Reviewing: Unmentionable by Therese Oneill

Content warnings: Discussions of historical sexism

My rating: 5 books out of 5

Highlights: 

  • Who knew penises had so many magical, medicinal properties
  • I have never been so grateful for underwear with a crotch. 
  • I genuinely think if a man told me I was menstruating wrong I’d punch him in the throat. Or kick him in the genitals repeatedly while singing God Save the Queen. 
  • These women were heroes, honestly the amount of shit they put up with deserves a medal. 
  • Why are there so many tiny baths? 

“Remember, the center of a woman is her uterus. Her crazy, crazy uterus.”

Ever watched a period drama and thought, ‘Oh I’d love to dress/live like that’? Ever thought ‘hey I’d suit a Victorian gown way better than skinny jeans’? Ever longed for a polite and civilised dinner party, freshly cooked food steaming from silver platters, sparkling glasses of wine, women being women and men being men and everyone knowing how to waltz? 

After you read this book, you will never ever want these things ever again ever. Because it took three hours to dress, the clothes stank, you stank, there was ammonia all over your burning scalp and none of the meat in that glorious meal had ever been refrigerated. And no matter what you did, there was always an old white man on hand to tell you that you were doing it entirely wrong, you silly woman. Okay that last bit is still kind of true but you get the idea right? 

It was odd to me at first to find that this book looks into the lives primarily of American women during the Victorian period, I think because I automatically associate the word ‘Victorian’ with England, Sherlock Holmes and the Great Exhibition, but it was actually very interesting for me to see a slightly different perspective on things. I suppose that when studying Victorian England it becomes very easy to just kind of…forget the rest of the world existed? (Apart from the bits Victorian England was invading, those bits pop up quite a bit). It was quite nice to see outside the narrow scope I have otherwise encountered, even though America was in many ways very similar to England at the time (don’t quote me on that generally, I’m speaking in terms of the book’s contents, not broader issues which I’m sure we differed on quite a bit). It is always nice to me to look back across the world and find that we have similarities, often more than we do differences, at our most basic level. It also gave me a tremendous amount of love for historical women and utter admiration for the fact that they lived with all these bloody rules and managed not to commit violent acts of murder on the reg.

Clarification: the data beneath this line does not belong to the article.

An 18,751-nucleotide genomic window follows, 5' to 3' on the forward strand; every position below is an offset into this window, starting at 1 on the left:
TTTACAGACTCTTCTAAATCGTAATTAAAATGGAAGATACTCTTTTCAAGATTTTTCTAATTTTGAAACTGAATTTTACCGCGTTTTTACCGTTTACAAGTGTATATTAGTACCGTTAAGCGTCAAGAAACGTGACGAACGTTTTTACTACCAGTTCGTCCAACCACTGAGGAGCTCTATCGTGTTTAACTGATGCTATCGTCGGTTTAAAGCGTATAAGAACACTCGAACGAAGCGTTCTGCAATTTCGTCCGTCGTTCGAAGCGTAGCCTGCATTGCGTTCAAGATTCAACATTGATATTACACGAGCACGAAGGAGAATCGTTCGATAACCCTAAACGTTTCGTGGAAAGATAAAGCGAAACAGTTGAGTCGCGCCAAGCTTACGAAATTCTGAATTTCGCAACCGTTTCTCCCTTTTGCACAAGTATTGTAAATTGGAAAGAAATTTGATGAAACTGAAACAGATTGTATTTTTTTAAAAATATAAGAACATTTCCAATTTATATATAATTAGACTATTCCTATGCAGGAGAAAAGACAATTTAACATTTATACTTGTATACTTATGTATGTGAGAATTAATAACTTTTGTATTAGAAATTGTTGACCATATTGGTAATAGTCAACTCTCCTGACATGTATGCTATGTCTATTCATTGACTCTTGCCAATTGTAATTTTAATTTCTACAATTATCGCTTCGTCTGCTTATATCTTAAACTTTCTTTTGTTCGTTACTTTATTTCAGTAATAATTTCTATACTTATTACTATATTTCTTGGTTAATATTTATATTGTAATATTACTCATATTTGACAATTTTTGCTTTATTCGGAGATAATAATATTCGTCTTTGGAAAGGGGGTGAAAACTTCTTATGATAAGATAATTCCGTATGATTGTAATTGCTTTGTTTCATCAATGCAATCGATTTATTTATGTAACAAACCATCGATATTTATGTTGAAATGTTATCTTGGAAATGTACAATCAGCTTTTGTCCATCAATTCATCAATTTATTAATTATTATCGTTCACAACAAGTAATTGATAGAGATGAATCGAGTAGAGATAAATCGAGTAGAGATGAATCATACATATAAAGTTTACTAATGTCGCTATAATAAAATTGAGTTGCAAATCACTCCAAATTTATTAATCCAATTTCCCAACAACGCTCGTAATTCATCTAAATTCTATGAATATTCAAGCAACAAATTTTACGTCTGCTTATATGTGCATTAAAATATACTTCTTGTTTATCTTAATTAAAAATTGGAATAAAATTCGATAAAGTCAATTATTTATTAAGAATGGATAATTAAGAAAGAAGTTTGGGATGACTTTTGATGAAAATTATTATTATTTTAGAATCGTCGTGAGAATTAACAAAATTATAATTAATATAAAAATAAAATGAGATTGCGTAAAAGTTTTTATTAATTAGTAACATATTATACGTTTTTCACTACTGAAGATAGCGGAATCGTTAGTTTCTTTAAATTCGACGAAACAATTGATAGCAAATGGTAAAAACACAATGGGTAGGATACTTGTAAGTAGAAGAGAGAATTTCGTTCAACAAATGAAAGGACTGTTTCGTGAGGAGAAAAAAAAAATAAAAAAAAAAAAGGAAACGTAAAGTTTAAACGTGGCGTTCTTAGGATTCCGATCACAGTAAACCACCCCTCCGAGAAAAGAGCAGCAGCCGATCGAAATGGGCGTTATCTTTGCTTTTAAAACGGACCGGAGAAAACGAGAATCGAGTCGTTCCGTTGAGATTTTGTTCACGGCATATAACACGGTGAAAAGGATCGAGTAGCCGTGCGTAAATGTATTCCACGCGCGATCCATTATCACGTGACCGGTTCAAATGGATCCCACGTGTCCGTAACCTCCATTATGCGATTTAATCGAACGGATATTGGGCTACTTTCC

Alongside the mansplaining, likelihood of a hysteria diagnosis, crotchless undergarments of the least sexy variety possible and endless opportunity for food poisoning, there were the rules about other people. Every dinner party was fraught with tension. Do you sit in the dining room, the sitting room, the parlour, the day room? Which room is which? Nobody knows but if you do eventually find the right room who sits where? It’s like the most judgemental game of musical chairs ever invented and the winner gets less social ostracisation, but probably still syphilis (not from the chair, one would hope, but rather from the other stuff in life like bleeding inappropriately or having unacceptable sex). You win some you lose some I suppose. 

I’ve seen mixed reviews about the tone of this book, generally being quite snarky, but I loved it. As a relative newcomer to nonfiction reading my brain still goes into panic mode form time to time when a piece of writing looks too much like the articles I read for my University work. History of English Literature has given me a Pavlovian fear response to citations. This is a book that presents facts, and often quite serious discussions about the rights of women throughout history, in a way that avoids being dense or daunting and instead had me laughing away on my lunch breaks. I love a bit of snark, as you can probably tell, and I think that books like this can be a great way to dip your toes into nonfiction, and even for more seasoned fact hunters it’s just good fun, and sometimes we all need that! 

This book made me very happy, and I can’t recommend it enough to those of you looking for a fun, fact filled jaunt into the world of hoop skirts, tiny bathtubs and etiquette. 

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